Hans-Bernd Kittlaus, Samuel A. Fricker

4. Product Planning

Abstract
Product planning is a core activity of a software product manager as described in the Software Product Management Framework. In this book, we differentiate the following processes:
  • Roadmapping: the strategic and long-range planning of how a software product shall evolve.
  • Product Requirements Engineering: the collection, analysis, and documentation of the software product’s requirements.
  • Release Planning: the definition of the detailed contents and schedule of a forthcoming product release.
Hans-Bernd Kittlaus, Samuel A. Fricker

5. Strategic Management

Abstract
Strategic Management is an activity within an organization with the objective to define, plan, agree, implement and evaluate the organization’s strategy. It is part of the responsibility of executive management who can delegate preparatory work to staff functions. Strategic Management includes a number of elements related to software product management (see the ISPMA SPM Framework in Sect. 2.5). Software product managers are typically not responsible for any of these activities, but they either participate in them, e.g. portfolio management, provide inputs, or make use of their outputs, e.g. product analysis.
Hans-Bernd Kittlaus, Samuel A. Fricker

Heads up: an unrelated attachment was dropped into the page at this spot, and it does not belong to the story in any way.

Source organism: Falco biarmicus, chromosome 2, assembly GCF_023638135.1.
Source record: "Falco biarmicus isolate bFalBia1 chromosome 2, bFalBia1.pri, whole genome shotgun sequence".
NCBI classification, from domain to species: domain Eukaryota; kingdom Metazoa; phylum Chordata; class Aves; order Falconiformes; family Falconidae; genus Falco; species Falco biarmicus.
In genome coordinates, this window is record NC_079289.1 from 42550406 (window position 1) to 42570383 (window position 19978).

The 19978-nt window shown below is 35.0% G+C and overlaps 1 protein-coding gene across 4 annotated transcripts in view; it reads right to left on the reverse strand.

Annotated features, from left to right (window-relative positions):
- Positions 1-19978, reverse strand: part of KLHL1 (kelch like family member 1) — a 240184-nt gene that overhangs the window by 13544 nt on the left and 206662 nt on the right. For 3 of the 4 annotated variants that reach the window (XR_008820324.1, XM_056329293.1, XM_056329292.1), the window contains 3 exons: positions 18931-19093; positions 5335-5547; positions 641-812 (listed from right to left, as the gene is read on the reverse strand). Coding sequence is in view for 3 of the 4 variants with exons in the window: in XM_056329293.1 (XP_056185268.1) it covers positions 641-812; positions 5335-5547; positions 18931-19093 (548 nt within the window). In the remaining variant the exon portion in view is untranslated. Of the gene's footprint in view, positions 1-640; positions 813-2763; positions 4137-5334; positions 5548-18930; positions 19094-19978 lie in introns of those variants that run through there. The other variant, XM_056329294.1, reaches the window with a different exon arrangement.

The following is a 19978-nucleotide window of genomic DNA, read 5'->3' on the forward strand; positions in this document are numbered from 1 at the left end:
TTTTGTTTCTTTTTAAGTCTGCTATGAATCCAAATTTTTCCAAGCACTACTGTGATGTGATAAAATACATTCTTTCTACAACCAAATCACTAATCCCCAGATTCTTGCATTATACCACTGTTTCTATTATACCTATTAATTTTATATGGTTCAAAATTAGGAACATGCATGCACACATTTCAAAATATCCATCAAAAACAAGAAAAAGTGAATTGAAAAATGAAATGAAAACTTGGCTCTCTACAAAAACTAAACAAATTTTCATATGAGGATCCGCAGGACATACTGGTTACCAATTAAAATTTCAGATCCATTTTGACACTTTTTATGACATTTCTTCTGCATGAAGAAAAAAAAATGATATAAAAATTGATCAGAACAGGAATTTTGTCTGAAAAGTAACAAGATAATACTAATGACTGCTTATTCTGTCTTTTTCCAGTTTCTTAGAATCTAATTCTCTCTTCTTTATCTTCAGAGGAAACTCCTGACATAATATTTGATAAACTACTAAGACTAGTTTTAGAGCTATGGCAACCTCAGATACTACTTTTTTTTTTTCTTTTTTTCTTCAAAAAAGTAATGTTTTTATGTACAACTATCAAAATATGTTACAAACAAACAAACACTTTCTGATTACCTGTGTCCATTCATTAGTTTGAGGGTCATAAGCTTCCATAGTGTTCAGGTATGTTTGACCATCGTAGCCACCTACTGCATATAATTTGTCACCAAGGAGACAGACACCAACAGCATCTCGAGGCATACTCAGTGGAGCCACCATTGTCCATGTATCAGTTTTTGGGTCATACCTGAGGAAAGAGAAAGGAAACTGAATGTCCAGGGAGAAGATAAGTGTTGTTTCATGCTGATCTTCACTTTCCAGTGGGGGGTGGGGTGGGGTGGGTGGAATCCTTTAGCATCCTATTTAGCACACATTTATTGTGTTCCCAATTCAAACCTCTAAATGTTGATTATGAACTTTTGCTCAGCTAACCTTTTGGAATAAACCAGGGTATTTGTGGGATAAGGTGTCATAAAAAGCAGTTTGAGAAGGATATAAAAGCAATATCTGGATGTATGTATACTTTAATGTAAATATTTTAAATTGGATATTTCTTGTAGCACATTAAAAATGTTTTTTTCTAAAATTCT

6. Orchestration of the Organization’s Functional Areas

Abstract
It is part of the concept of an “enterprise” that people with different abilities, experiences, and skills work together as employees to reach common goals. Typically this cooperation is governed by a division of work so that the individual strengths of each employee can be optimally utilized. The task of management lies in the definition and communication of the goals—strategic to operational—to create organizational structures that lead and support the cooperation, to check the progress towards the goals frequently and to intervene whenever necessary. In this sense, software product management is a comprehensive management task to its full extent focused on one or several software products.
Hans-Bernd Kittlaus, Samuel A. Fricker

7. SPM Today and Tomorrow

Abstract
Companies are usually founded to participate in the economy as organizations that exist in the long term. In spite of all modernistic focus on the short term, it must be a key objective of any executive management to make the company’s success sustainable. Based on this concept of sustainability, this book emphasizes the importance of state-of-the-art software product management for the success of companies that have software(-intensive) products in their portfolio.
Hans-Bernd Kittlaus, Samuel A. Fricker

Backmatter